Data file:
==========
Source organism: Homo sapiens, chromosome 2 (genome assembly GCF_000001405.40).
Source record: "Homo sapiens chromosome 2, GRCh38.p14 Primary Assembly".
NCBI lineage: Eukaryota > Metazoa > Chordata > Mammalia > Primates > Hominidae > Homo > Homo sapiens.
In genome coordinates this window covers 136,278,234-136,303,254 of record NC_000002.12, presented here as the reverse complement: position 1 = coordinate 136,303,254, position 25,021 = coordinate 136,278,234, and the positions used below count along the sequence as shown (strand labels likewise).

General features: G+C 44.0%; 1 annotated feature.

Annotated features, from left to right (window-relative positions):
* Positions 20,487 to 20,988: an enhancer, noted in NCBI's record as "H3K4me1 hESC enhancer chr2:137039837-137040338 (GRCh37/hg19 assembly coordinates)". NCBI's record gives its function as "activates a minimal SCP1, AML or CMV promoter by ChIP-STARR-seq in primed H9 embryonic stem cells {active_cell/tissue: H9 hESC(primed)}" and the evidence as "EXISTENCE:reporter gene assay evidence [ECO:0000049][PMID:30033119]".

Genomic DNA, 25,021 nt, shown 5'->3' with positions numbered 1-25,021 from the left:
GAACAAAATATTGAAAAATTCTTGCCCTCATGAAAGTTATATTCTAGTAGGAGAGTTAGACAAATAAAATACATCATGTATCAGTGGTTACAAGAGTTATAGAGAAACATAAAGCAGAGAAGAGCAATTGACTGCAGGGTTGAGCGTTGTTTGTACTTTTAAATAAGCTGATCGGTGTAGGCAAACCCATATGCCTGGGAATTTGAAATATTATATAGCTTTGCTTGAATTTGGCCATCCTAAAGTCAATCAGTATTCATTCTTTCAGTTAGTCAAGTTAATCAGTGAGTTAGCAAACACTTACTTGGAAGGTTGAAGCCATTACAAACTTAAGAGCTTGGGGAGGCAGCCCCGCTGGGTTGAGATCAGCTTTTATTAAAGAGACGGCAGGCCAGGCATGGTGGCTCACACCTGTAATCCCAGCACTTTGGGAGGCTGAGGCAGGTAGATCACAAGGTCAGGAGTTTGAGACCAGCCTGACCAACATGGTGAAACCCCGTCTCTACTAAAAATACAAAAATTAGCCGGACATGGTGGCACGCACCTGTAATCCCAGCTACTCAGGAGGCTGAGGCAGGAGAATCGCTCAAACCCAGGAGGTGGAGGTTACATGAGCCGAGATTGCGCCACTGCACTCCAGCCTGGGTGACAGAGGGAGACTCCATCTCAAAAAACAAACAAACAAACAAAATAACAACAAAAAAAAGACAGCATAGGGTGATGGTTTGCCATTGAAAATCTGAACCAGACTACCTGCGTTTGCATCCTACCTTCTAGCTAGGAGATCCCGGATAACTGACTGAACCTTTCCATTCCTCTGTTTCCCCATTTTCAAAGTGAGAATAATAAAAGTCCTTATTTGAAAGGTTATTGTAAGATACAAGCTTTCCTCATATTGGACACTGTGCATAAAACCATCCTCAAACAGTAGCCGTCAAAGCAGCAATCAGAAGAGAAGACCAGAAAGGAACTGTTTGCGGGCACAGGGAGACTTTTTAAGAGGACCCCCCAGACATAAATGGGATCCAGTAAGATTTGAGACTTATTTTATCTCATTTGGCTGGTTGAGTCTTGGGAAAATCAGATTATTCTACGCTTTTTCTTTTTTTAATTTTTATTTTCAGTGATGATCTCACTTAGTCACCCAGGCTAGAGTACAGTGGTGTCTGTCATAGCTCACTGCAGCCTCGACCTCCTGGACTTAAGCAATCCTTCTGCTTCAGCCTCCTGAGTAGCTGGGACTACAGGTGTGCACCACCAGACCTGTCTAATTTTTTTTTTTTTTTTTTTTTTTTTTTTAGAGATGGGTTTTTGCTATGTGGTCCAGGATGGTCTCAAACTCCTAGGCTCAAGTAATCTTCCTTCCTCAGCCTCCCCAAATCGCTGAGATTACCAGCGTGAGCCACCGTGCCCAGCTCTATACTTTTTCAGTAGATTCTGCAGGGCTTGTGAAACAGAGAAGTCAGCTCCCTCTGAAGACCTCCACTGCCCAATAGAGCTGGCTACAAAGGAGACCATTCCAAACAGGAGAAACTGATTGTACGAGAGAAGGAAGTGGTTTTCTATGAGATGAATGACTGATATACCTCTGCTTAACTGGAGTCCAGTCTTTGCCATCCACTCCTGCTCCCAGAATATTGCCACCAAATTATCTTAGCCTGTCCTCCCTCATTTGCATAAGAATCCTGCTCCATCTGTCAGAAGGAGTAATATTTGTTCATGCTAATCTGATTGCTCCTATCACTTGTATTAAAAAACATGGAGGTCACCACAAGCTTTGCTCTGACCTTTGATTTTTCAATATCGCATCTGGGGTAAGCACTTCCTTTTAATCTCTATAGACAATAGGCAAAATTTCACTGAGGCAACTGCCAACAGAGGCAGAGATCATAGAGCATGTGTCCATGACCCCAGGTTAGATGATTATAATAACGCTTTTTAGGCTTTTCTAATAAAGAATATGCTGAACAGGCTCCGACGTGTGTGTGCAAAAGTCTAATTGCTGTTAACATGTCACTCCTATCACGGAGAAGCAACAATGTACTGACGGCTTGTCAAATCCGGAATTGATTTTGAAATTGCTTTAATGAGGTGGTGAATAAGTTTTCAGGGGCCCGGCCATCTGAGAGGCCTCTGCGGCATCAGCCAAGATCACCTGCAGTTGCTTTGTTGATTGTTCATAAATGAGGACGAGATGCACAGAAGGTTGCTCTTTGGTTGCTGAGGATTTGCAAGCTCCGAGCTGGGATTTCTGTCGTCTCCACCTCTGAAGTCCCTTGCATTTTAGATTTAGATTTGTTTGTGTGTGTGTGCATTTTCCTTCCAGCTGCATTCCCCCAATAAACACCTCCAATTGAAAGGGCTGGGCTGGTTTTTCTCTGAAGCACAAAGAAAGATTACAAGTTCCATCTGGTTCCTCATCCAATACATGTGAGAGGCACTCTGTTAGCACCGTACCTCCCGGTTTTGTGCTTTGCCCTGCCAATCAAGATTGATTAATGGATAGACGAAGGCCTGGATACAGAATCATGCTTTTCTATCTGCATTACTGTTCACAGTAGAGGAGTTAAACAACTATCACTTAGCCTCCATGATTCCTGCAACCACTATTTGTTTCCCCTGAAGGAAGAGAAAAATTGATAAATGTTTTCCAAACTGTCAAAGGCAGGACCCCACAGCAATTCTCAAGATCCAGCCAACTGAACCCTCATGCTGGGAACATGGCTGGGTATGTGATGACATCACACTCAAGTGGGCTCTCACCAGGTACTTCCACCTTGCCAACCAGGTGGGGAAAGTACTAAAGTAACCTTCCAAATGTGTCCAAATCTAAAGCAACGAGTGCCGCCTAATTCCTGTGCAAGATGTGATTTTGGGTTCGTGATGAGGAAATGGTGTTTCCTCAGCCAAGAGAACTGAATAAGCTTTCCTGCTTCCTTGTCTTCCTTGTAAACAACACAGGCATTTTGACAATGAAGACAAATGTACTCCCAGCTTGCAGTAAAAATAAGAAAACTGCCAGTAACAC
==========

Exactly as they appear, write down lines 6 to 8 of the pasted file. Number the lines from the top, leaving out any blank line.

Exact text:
Annotated features, from left to right (window-relative positions):
* Positions 20,487 to 20,988: an enhancer, noted in NCBI's record as "H3K4me1 hESC enhancer chr2:137039837-137040338 (GRCh37/hg19 assembly coordinates)". NCBI's record gives its function as "activates a minimal SCP1, AML or CMV promoter by ChIP-STARR-seq in primed H9 embryonic stem cells {active_cell/tissue: H9 hESC(primed)}" and the evidence as "EXISTENCE:reporter gene assay evidence [ECO:0000049][PMID:30033119]".

Genomic DNA, 25,021 nt, shown 5'->3' with positions numbered 1-25,021 from the left: